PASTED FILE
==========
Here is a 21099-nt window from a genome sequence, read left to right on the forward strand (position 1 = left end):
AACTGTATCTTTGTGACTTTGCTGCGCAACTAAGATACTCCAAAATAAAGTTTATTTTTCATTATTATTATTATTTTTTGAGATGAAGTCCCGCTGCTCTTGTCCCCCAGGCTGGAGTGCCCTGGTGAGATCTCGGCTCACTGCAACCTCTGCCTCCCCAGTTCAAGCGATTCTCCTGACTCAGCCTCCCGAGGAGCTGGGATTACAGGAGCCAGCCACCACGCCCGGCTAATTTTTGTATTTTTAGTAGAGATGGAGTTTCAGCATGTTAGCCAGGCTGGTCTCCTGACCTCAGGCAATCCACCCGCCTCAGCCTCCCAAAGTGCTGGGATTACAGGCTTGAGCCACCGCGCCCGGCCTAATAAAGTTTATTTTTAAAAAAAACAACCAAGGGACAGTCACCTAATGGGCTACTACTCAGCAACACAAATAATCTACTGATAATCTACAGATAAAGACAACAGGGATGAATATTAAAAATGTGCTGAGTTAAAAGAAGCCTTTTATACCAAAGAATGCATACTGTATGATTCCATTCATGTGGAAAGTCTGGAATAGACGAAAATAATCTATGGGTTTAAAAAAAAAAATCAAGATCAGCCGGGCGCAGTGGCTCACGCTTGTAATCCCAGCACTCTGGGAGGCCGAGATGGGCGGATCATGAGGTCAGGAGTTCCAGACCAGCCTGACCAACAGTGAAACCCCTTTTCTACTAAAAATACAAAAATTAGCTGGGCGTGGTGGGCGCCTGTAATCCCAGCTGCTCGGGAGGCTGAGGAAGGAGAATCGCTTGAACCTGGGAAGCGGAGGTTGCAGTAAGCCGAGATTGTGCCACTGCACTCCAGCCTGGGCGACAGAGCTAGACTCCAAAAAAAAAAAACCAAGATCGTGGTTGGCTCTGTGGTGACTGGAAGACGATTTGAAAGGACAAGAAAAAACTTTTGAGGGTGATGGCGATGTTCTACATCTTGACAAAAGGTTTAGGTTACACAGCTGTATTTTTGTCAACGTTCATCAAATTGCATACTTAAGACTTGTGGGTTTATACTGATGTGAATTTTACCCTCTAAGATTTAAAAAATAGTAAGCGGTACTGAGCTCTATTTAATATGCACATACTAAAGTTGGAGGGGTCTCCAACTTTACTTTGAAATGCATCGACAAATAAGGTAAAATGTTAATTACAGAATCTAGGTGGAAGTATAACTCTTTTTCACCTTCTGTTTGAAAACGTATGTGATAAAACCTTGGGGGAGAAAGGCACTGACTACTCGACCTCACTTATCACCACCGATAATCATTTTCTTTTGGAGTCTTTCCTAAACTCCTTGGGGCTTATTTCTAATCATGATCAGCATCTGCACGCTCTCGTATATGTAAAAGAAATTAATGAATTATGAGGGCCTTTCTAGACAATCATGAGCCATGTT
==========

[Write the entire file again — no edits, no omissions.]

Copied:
Here is a 21099-nt window from a genome sequence, read left to right on the forward strand (position 1 = left end):
AACTGTATCTTTGTGACTTTGCTGCGCAACTAAGATACTCCAAAATAAAGTTTATTTTTCATTATTATTATTATTTTTTGAGATGAAGTCCCGCTGCTCTTGTCCCCCAGGCTGGAGTGCCCTGGTGAGATCTCGGCTCACTGCAACCTCTGCCTCCCCAGTTCAAGCGATTCTCCTGACTCAGCCTCCCGAGGAGCTGGGATTACAGGAGCCAGCCACCACGCCCGGCTAATTTTTGTATTTTTAGTAGAGATGGAGTTTCAGCATGTTAGCCAGGCTGGTCTCCTGACCTCAGGCAATCCACCCGCCTCAGCCTCCCAAAGTGCTGGGATTACAGGCTTGAGCCACCGCGCCCGGCCTAATAAAGTTTATTTTTAAAAAAAACAACCAAGGGACAGTCACCTAATGGGCTACTACTCAGCAACACAAATAATCTACTGATAATCTACAGATAAAGACAACAGGGATGAATATTAAAAATGTGCTGAGTTAAAAGAAGCCTTTTATACCAAAGAATGCATACTGTATGATTCCATTCATGTGGAAAGTCTGGAATAGACGAAAATAATCTATGGGTTTAAAAAAAAAAATCAAGATCAGCCGGGCGCAGTGGCTCACGCTTGTAATCCCAGCACTCTGGGAGGCCGAGATGGGCGGATCATGAGGTCAGGAGTTCCAGACCAGCCTGACCAACAGTGAAACCCCTTTTCTACTAAAAATACAAAAATTAGCTGGGCGTGGTGGGCGCCTGTAATCCCAGCTGCTCGGGAGGCTGAGGAAGGAGAATCGCTTGAACCTGGGAAGCGGAGGTTGCAGTAAGCCGAGATTGTGCCACTGCACTCCAGCCTGGGCGACAGAGCTAGACTCCAAAAAAAAAAAACCAAGATCGTGGTTGGCTCTGTGGTGACTGGAAGACGATTTGAAAGGACAAGAAAAAACTTTTGAGGGTGATGGCGATGTTCTACATCTTGACAAAAGGTTTAGGTTACACAGCTGTATTTTTGTCAACGTTCATCAAATTGCATACTTAAGACTTGTGGGTTTATACTGATGTGAATTTTACCCTCTAAGATTTAAAAAATAGTAAGCGGTACTGAGCTCTATTTAATATGCACATACTAAAGTTGGAGGGGTCTCCAACTTTACTTTGAAATGCATCGACAAATAAGGTAAAATGTTAATTACAGAATCTAGGTGGAAGTATAACTCTTTTTCACCTTCTGTTTGAAAACGTATGTGATAAAACCTTGGGGGAGAAAGGCACTGACTACTCGACCTCACTTATCACCACCGATAATCATTTTCTTTTGGAGTCTTTCCTAAACTCCTTGGGGCTTATTTCTAATCATGATCAGCATCTGCACGCTCTCGTATATGTAAAAGAAATTAATGAATTATGAGGGCCTTTCTAGACAATCATGAGCCATGTT